Agenesis of the Corpus Callosum

Introducing agenesis of the corpus callosum

Ever heard of agenesis of the corpus callosum? There is a broad band of nerve fibers in the human brain which connect the left and the right hemispheres. When one organ of the body fails to develop perfectly, there is said to be agenesis. Therefore, ACC is a health condition in which the connections between the left and the right hemispheres of the brain do not connect properly. Agenesis of the corpus callosum is a birth defect.

A child born with agenesis of the corpus callosum will likely grow and survive it. Nevertheless, the condition poses threats of other health issues at a later age of the child.

Among all other instances of cerebral malformation, agenesis of the corpus callosum is the commonest. But it is actually a rare disorder. Agenesis of the corpus callosum has other names. These are:

  • Dysgenesia of the corpus callosum
  • Partial corpus callosum agenesis
  • Hypoplasia of the corpus callosum
  • Hypogenesis of the corpus callosum

What causes agenesis of the corpus callosum?

Agenesis of the Corpus Callosum is congenital. What this means is that a person is born with the defect. There are, however, factors that raise the risk of baby being born with the abnormality.

One of the risk factors for corpus callosum agenesis is exposure to some kind of medications. Remember, the corpus callosum of a fetus is formed at the later part of the first trimester of pregnancy. If an expectant mother takes such drugs as valproate during this time, the medication will likely influence the defect. If the expectant mother takes alcohol or hard drugs during this time, it will equally contribute to the malformation. Another possible factor during pregnancy is the case of a mother developing a viral infection in the course of the pregnancy.

Abnormalities and damages in chromosomes are also risk factors for corpus callosum agenesis. One of such defects is a situation whereby a child develops 3 copies of chromosome 8, 13, or 18 against 2.

Most times, corpus callosum agenesis occurs in the company of other defects. If, for example, a child’s brain develops cysts, the corpus callosum might develop an imperfect growth. There are other brain related conditions that can accompany corpus callosum malformation. They are mostly genetic disorders. Some of them are:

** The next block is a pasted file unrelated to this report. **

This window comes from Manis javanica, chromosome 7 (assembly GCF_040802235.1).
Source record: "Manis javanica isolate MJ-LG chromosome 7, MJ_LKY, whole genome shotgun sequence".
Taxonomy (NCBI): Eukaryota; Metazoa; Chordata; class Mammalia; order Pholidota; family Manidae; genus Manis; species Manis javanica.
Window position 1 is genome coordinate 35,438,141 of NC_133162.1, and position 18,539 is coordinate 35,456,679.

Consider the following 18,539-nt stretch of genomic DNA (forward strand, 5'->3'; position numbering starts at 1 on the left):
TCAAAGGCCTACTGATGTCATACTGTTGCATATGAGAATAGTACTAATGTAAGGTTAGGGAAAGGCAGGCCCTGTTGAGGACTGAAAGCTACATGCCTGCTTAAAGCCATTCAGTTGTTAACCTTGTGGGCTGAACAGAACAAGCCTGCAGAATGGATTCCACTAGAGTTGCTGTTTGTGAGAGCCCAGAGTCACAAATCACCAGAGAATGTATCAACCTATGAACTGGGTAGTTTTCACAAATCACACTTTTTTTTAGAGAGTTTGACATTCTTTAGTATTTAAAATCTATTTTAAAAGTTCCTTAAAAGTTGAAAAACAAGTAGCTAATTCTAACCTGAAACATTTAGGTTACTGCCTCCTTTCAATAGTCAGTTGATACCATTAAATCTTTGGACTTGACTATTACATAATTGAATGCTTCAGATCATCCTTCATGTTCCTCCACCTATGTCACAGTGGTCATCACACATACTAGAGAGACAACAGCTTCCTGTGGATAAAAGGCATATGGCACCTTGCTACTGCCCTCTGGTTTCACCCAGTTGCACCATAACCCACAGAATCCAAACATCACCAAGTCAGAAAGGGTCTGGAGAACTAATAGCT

• Andermann syndrome
  • Acrocallosal syndrome
  • Arnold-Chiari malformation
  • Dandy-Walker syndrome
  • Hydrocephalus
  • Aicardi syndrome
  • Schizencephaly
  • Holoprosencephaly

Symptoms of agenesis of the corpus callosum

  • Often, corpus callosum agenesis does not have outrageous symptoms. What it majorly does is to slow down the pace of development in a child. The delay might be severe, it might be mild. Some of the symptoms or areas affected by the corpus callosum malformation include:
  • Delay in the development of motor skills of a child. Motor skills include walking, sitting or hopping.
  • It equally has the potentials of causing difficulties in feeding, particularly with swallowing of food.
  • Poor coordination
  • Delays in the development of language and speech for expressive communication.
  • Cognitive impairment. This is very rare as most of the individuals with the defect can still boast of normal intelligence.
  • Difficulties in sleeping
  • Seizures
  • Problems with vision
  • Hearing impairment
  • Chronic constipation
  • Low muscle tone
  • Fearfulness
  • High tolerance for pains
  • Social immaturity
  • Difficulty seeing other people’s points of view
  • Problem interpreting facial expressions
  • Poor understanding of slang, idioms, or social cues
  • Trouble making abstract reasoning
  • Obsessive behaviors
  • Trouble telling truth from fallacy
  • Difficulties in paying attention

Diagnosis for ACC

Fortunately, a malformation of the corpus callosum can be detected before a child is born, when a prenatal ultrasound scan is conducted. If the scan reveals some potential signs, an MRI might be conducted to have an accurate diagnosis.

There are, however, situations where the ultrasound scan fails to pick up the signs before birth. But if the doctor holds a suspicion about such possibilities, a CT scan or an MRI will be conducted.

Is there a treatment for corpus callosum malformation?

Unfortunately, corpus callosum agenesis has no cure. However, the doctor can make a prescription for medicine to manage the condition. For instance, a prescription can be made to arrest seizures. If need be, speech, physical and social therapies may be recommended. These measures are just to help the individual manage the symptoms.

ACC in the long term

An individual with a malformed corpus callosum can live long and healthy. This, however, depends on how mild or severe the condition is. This is the case given the appropriate diagnosis and treatment options. The doctor should be able to make correct predictions about the future for a person with ACC.

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